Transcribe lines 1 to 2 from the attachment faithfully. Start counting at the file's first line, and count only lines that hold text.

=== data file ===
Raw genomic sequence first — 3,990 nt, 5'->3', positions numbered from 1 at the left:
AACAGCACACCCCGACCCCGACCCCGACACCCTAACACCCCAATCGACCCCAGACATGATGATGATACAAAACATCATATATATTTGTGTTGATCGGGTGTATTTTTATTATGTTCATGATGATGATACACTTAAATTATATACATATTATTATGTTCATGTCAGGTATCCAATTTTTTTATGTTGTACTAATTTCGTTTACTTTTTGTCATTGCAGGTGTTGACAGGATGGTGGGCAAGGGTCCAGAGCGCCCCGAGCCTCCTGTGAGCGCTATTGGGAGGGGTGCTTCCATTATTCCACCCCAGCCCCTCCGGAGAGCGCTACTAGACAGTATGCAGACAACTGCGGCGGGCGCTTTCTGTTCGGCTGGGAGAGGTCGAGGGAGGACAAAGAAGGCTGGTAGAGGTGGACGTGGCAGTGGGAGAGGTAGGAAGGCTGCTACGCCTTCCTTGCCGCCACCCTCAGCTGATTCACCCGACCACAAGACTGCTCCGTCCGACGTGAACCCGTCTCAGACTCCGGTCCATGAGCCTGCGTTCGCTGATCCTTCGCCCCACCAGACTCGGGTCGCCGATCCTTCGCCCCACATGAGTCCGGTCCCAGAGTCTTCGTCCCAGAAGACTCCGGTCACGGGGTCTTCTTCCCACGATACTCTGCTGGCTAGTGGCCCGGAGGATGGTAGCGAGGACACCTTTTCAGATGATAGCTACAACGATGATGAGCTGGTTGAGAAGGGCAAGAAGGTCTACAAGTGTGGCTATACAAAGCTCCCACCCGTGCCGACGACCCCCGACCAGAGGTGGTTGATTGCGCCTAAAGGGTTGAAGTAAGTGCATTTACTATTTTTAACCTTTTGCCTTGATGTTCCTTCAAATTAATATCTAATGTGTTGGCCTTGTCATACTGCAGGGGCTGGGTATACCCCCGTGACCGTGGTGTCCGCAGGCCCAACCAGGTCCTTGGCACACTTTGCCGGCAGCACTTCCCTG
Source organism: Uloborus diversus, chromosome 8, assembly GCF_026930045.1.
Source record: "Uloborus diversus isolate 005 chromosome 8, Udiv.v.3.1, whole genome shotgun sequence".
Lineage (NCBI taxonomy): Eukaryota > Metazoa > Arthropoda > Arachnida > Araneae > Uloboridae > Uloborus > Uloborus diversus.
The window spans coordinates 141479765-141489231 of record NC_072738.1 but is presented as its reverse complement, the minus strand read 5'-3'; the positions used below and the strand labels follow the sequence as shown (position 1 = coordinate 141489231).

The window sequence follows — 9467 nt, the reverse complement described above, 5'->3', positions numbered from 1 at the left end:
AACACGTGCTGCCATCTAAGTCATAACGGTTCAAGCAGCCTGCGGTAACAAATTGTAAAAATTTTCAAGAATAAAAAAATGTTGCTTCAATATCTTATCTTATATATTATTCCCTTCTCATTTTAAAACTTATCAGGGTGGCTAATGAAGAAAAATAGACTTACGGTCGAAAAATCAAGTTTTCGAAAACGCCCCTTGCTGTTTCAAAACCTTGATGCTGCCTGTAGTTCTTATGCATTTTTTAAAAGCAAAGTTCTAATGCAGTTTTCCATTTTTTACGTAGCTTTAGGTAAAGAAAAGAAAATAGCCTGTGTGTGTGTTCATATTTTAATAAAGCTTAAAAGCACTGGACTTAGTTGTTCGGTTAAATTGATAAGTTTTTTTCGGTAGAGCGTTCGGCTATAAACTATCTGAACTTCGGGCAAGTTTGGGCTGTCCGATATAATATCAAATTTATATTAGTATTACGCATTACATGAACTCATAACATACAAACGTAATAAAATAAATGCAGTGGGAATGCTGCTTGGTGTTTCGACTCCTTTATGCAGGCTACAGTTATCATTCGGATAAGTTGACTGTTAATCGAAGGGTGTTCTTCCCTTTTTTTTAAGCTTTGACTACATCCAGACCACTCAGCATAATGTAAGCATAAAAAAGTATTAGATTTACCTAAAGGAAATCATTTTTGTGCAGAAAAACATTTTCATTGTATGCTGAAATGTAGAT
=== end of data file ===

Raw genomic sequence first — 3,990 nt, 5'->3', positions numbered from 1 at the left:
AACAGCACACCCCGACCCCGACCCCGACACCCTAACACCCCAATCGACCCCAGACATGATGATGATACAAAACATCATATATATTTGTGTTGATCGGGTGTATTTTTATTATGTTCATGATGATGATACACTTAAATTATATACATATTATTATGTTCATGTCAGGTATCCAATTTTTTTATGTTGTACTAATTTCGTTTACTTTTTGTCATTGCAGGTGTTGACAGGATGGTGGGCAAGGGTCCAGAGCGCCCCGAGCCTCCTGTGAGCGCTATTGGGAGGGGTGCTTCCATTATTCCACCCCAGCCCCTCCGGAGAGCGCTACTAGACAGTATGCAGACAACTGCGGCGGGCGCTTTCTGTTCGGCTGGGAGAGGTCGAGGGAGGACAAAGAAGGCTGGTAGAGGTGGACGTGGCAGTGGGAGAGGTAGGAAGGCTGCTACGCCTTCCTTGCCGCCACCCTCAGCTGATTCACCCGACCACAAGACTGCTCCGTCCGACGTGAACCCGTCTCAGACTCCGGTCCATGAGCCTGCGTTCGCTGATCCTTCGCCCCACCAGACTCGGGTCGCCGATCCTTCGCCCCACATGAGTCCGGTCCCAGAGTCTTCGTCCCAGAAGACTCCGGTCACGGGGTCTTCTTCCCACGATACTCTGCTGGCTAGTGGCCCGGAGGATGGTAGCGAGGACACCTTTTCAGATGATAGCTACAACGATGATGAGCTGGTTGAGAAGGGCAAGAAGGTCTACAAGTGTGGCTATACAAAGCTCCCACCCGTGCCGACGACCCCCGACCAGAGGTGGTTGATTGCGCCTAAAGGGTTGAAGTAAGTGCATTTACTATTTTTAACCTTTTGCCTTGATGTTCCTTCAAATTAATATCTAATGTGTTGGCCTTGTCATACTGCAGGGGCTGGGTATACCCCCGTGACCGTGGTGTCCGCAGGCCCAACCAGGTCCTTGGCACACTTTGCCGGCAGCACTTCCCTG